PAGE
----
Democrats have been split on how much the logjam in Congress is hindering McAuliffe in Virginia. Some of McAuliffe’s allies in Washington — including Sen. Mark Warner, a former Virginia governor himself — have urged congressional Democrats to pass their infrastructure bill before the election to give McAuliffe a boost. McAuliffe has called for Congress to “do their job,” but he said in an interview last week he didn’t view it as necessary for his electoral chances.
The new poll also continued to show Republican voters are noticeably more enthusiastic about voting in this year’s election. Democrats say that while they’re confident about the longer-term trends in the state — Republicans haven’t won a statewide race since 2009 — the party could be in danger this year if it can’t energize its voters.
“I think we’re on track to be a blue state for years and years, because the growth here makes that inevitable. But until then, we have a lot of suburban voters who are very swingy and they decide these elections, up and down the ticket,” said Kiera Hall, executive director of Commonwealth Forward, a group working to elect Democrats in state legislative races. “We will win this if folks turn out … but everyone should be very worried.”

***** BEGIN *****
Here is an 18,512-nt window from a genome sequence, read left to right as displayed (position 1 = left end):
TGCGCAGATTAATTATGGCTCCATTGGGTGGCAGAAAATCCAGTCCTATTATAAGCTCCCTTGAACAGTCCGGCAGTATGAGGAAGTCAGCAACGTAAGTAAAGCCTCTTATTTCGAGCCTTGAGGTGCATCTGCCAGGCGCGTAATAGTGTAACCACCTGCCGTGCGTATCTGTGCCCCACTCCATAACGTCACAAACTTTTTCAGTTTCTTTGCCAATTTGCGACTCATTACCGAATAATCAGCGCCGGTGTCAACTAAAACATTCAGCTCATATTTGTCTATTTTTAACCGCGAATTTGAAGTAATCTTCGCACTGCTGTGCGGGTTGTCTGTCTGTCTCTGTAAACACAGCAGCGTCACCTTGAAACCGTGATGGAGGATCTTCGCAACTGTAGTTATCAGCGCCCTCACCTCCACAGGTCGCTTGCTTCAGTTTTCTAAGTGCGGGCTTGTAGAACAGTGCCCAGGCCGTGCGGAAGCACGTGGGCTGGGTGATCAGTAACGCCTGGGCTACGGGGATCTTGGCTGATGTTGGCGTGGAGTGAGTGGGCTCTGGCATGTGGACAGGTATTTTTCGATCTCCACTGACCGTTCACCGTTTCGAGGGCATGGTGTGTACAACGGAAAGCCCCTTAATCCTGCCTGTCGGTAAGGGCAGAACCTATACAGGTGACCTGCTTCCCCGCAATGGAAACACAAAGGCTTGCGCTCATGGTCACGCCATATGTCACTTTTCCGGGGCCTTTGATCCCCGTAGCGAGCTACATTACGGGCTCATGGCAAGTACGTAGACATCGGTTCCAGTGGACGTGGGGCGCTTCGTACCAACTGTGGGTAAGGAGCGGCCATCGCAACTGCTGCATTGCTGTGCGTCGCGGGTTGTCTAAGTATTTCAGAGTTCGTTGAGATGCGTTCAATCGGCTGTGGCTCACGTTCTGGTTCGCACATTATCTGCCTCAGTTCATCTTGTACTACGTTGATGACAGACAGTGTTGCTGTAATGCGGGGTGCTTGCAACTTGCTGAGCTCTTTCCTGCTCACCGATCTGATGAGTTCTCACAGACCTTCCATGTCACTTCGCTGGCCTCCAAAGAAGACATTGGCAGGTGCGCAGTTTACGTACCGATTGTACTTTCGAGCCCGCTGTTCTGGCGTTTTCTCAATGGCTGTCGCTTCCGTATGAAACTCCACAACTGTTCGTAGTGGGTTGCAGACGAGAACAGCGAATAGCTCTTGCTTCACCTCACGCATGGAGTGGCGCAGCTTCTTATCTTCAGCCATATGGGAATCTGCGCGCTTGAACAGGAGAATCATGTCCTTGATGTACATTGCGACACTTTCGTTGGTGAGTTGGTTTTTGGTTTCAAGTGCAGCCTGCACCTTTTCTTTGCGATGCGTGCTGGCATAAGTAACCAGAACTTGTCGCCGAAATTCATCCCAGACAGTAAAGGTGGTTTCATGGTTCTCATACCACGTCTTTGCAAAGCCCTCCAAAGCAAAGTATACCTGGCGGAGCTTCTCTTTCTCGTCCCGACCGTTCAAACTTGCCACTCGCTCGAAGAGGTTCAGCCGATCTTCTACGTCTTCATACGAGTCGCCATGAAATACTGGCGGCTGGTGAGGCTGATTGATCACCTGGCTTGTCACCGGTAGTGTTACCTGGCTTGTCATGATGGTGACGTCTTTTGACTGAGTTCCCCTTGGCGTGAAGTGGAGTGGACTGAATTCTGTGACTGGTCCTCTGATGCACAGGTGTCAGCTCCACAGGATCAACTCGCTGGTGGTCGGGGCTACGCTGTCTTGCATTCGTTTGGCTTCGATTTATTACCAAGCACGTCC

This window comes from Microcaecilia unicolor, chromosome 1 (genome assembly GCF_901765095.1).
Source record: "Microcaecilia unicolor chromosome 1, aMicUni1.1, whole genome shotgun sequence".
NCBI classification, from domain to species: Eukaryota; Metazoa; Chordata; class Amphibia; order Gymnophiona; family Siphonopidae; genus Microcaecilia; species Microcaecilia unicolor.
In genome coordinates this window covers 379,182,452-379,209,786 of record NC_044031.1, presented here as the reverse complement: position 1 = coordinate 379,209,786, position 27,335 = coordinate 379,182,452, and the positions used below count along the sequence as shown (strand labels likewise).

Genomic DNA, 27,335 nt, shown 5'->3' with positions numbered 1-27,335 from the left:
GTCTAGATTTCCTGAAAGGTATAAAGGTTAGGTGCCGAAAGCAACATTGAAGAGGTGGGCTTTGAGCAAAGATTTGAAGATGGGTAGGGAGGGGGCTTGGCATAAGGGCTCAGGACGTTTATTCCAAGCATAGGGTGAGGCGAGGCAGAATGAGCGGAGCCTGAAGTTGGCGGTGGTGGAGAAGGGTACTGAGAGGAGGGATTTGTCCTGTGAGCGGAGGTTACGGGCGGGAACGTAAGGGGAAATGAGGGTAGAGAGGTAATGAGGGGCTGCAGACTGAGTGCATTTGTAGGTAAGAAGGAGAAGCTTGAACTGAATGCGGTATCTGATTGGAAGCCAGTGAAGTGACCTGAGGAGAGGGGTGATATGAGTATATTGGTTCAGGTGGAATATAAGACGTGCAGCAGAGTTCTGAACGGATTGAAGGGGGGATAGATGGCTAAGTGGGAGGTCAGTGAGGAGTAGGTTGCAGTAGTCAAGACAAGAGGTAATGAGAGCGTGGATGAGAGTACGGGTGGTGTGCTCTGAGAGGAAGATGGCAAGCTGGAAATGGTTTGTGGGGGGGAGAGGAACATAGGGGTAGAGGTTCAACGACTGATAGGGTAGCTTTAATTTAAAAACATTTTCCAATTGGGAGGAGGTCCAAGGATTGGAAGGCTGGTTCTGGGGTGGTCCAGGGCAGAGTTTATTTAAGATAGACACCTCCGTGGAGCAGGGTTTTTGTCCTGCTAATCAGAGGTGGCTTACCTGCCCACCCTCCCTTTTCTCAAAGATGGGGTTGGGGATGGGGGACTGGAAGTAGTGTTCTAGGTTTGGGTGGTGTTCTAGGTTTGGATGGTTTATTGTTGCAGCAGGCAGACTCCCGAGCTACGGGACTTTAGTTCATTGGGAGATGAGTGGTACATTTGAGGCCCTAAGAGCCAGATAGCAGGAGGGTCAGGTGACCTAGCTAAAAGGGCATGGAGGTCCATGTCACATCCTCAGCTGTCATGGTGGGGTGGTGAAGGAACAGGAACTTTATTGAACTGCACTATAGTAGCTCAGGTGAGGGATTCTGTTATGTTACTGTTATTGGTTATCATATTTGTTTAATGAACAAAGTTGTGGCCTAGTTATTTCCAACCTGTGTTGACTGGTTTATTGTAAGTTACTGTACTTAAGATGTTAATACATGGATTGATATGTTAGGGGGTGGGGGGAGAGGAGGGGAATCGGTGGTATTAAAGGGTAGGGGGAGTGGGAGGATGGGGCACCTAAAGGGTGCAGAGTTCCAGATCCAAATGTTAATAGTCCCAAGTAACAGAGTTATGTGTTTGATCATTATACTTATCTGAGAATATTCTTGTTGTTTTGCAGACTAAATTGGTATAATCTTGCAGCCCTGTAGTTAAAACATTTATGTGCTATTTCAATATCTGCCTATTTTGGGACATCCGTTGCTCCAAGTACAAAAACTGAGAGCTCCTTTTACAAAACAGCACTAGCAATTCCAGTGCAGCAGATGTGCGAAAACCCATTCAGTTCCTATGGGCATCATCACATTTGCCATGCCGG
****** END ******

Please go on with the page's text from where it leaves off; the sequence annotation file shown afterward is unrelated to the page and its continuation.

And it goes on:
Youngkin has been focused on those swingy, suburban voters in the final stretch of the race. His closing message has been predominantly pinned to education, where Republicans believe he can energize base voters and win over independents.
He has also cast his faceoff against McAuliffe as a battle that stretches beyond the confines of Virginia. “This is no longer a campaign. This is a movement. It is a movement led by you, led by parents all over Virginia and all over America,” Youngkin said to close out a Tuesday night speech in Burke, Va., in the Washington suburbs.
The Monmouth poll brought promising signs for Youngkin on that front. Education was the second-biggest factor cited by Virginians as they decide their choice for governor, trailing just jobs and the economy — and surpassing the pandemic. McAuliffe and Youngkin scored similarly in terms of trust on the issue, which represents a gain for Youngkin, who trailed McAuliffe on education in earlier Monmouth polls.
“The education issue became even more heightened and it all started really in that second debate,” said former Republican Gov. George Allen, who has supported Youngkin’s campaign. “It grates people. I think it’s very helpful that we have a candidate like Glenn Youngkin, who is clearly an advocate for better education and safe schools.”
Some Democrats tried to brush off the Monmouth poll as old news, saying they knew the race all along would be close. Others noted that a poll from the university at a similar point in 2017 had Republican Ed Gillespie and Democrat Ralph Northam also very close, in a race Northam would ultimately win comfortably.
“Whether a poll shows them tied or up 5, they should be working really hard, because they know this is going to be a close election,” said Leopold. “I just remember in 2017 when Donna Brazille’s book was going to sink Ralph Northam’s campaign.”